A bipartisan deal in the House Veterans Affairs Committee may pave the way to the “Forever GI Bill,” in what’s being billed as the most sweeping change in nearly a decade to one of the bedrock benefits of military service.
It’s an idea that gained momentum with veterans groups this spring.
The deal, announced Thursday, is attracting attention in a contentious congressional year because it appears to have strong backing from the House and Senate and both sides of the aisle.
American Legion National Commander Charles E. Schmidt said the changes would usher in a new era for America’s veterans and create a GI Bill that lives up to the original version enjoyed by the World War II generation.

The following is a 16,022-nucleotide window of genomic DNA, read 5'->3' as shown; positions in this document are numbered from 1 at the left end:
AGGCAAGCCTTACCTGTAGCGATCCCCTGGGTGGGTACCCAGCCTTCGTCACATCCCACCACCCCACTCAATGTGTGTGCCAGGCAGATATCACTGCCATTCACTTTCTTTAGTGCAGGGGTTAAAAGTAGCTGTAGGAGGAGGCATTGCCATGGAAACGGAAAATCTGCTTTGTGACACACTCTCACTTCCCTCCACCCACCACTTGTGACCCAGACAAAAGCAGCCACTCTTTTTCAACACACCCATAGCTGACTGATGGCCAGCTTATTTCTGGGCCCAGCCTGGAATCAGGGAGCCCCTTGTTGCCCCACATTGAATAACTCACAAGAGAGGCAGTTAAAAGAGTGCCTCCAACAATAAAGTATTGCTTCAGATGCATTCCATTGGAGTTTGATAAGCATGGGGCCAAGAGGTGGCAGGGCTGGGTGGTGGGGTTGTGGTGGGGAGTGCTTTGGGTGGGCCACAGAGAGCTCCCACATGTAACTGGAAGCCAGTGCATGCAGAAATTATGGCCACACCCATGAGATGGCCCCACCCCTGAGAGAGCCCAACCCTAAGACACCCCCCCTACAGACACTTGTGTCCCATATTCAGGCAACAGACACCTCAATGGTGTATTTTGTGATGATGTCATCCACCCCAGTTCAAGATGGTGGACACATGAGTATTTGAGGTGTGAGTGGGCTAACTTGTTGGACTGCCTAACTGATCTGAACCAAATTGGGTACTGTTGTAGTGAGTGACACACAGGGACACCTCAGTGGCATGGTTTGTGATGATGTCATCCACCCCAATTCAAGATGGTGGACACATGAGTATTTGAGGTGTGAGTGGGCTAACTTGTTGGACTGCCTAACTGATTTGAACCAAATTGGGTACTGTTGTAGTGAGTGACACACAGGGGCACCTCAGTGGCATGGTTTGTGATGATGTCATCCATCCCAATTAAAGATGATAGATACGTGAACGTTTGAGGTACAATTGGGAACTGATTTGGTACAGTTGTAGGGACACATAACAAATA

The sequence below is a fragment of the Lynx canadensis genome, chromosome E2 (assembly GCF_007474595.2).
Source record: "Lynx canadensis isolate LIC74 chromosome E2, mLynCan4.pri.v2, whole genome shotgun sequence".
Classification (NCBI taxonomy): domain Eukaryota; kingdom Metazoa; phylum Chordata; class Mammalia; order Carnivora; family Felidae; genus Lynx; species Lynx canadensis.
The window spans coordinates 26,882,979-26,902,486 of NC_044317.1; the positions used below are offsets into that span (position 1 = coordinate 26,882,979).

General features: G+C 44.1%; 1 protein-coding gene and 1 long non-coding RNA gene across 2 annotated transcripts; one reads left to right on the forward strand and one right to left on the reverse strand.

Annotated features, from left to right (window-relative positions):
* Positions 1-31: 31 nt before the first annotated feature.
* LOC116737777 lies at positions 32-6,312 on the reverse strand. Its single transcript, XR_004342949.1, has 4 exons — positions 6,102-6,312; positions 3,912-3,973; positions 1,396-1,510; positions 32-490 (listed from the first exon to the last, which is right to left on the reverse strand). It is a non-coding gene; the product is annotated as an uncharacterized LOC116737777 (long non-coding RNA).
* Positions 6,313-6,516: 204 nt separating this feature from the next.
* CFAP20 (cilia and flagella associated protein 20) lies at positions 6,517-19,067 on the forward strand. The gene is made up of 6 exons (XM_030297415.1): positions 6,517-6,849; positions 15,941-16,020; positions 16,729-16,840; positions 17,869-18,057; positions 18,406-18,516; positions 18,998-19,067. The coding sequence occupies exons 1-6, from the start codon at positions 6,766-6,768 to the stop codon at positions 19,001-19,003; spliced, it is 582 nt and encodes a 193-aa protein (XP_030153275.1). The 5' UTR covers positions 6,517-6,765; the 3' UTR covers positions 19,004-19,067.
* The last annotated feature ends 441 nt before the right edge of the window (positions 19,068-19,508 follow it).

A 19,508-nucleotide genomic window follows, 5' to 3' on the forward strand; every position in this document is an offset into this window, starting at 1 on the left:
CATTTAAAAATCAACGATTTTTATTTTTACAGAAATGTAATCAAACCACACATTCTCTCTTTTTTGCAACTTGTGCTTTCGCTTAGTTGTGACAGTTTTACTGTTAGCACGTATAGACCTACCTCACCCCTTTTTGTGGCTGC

“We believe that all veterans who have honorably served this nation have earned education assistance as partial compensation for the sacrifices they have made,” Schmidt said. “Unfortunately, many who have served in uniform are currently left behind.”
Here are five things to know about the proposed “Forever” GI Bill:
1. It would end the 15-year time limit on using GI Bill education benefits.
In other words, if a veteran isn’t ready to go to college right after discharge, this change would protect the benefit until he or she is ready
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